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Photographer Focuses on the Beauty of Pine Ridge

Posted By Toyacoyah Brown August 3rd, 2014 Last Updated on: August 3rd, 2014

No poverty porn here. Tom Swift Bird, an Oglala Lakota writer, musician and activist, has taken up a photography project over the past year. His mission is to show the beauty in the land he grew up on. I'd say he's off to a great start as these photos caught my eye.

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On his blog post Tom talks a little bit more about Pine Ridge. Here he is in his own words:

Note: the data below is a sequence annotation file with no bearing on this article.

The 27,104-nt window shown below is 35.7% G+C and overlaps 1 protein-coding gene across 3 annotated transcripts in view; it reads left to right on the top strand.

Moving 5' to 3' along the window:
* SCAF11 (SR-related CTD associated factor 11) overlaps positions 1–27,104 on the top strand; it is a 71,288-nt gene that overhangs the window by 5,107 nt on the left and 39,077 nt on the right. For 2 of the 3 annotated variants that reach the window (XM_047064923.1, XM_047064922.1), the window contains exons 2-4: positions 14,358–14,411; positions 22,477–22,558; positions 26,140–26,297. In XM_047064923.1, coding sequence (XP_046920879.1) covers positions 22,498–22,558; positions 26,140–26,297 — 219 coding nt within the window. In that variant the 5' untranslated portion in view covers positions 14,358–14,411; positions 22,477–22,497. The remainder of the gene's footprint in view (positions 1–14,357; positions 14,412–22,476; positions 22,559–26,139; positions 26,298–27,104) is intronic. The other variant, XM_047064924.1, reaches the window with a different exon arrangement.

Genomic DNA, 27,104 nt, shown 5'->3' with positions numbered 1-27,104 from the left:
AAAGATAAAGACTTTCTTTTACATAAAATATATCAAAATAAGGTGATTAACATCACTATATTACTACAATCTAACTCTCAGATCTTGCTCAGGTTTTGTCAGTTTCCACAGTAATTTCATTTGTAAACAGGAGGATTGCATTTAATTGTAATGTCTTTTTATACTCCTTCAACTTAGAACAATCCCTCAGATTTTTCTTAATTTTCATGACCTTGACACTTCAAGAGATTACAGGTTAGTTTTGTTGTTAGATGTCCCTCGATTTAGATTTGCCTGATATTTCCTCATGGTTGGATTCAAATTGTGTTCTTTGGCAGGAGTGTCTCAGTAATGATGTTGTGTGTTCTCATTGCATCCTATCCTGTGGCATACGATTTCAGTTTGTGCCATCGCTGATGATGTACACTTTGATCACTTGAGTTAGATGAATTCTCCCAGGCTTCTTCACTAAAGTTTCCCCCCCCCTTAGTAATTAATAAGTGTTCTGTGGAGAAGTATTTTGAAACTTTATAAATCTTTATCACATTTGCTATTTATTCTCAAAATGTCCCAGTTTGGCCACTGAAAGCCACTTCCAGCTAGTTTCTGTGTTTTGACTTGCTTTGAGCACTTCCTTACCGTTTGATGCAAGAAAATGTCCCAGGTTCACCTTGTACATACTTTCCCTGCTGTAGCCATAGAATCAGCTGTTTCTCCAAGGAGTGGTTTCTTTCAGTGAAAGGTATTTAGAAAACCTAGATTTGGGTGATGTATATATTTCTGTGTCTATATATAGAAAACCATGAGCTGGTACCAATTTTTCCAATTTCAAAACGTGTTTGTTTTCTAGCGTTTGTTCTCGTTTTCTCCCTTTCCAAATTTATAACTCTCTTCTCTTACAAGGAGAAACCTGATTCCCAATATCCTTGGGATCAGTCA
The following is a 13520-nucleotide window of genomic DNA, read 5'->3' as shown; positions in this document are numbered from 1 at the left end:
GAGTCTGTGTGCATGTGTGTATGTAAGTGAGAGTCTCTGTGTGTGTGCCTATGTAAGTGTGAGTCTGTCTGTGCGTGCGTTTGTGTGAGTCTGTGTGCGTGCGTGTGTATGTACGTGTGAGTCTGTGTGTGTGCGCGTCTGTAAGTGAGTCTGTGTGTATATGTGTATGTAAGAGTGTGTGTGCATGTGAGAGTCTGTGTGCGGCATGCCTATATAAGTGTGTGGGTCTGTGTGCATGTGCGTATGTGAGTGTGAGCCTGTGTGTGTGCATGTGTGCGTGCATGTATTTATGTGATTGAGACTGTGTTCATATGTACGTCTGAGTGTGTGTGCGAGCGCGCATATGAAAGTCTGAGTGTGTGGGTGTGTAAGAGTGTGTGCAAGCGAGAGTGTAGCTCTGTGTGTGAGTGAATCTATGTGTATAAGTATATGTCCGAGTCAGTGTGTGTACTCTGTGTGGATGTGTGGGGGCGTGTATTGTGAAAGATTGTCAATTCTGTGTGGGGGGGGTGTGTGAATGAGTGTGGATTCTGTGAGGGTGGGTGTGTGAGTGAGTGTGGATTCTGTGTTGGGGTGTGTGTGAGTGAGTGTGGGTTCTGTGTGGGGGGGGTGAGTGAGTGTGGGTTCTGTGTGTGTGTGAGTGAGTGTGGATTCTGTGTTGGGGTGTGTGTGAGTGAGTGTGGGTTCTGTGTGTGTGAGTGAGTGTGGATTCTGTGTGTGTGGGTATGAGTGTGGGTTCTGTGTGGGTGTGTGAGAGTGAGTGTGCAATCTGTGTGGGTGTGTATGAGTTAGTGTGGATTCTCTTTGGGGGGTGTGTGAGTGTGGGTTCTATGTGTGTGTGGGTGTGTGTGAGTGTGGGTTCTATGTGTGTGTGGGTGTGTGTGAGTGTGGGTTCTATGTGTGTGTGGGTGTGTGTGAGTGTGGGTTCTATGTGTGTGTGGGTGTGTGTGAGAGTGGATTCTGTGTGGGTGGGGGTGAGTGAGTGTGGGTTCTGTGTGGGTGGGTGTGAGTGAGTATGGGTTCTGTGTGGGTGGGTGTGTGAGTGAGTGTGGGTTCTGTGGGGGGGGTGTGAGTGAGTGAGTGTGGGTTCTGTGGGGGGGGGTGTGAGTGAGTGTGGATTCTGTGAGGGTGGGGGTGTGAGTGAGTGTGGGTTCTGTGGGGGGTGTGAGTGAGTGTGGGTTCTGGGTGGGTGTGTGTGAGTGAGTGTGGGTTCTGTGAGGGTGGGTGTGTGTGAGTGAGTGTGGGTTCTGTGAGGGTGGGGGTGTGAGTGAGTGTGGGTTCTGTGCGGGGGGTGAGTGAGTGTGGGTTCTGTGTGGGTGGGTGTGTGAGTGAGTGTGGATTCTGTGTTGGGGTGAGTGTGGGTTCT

News headlines often advertise Pine Ridge reservation as the most impoverished county in America. No jobs, drug and alcohol addictions, are preyed on by camera people looking to profiteer on someone’s misery. Media coverage amounts to total voyeurism, a kind of tragedy porn, rather than anything that connects outsiders to our realities. In the movie Hotel Rwanda, a character is elated to see the media show up and film all the atrocities occurring. He says something to the effect “surely the world will see the struggle now and send help!” Another character says to him “No, they’ll flip it on during dinner, say ‘how terrible’, continue eating, and forget it by the end of the night”.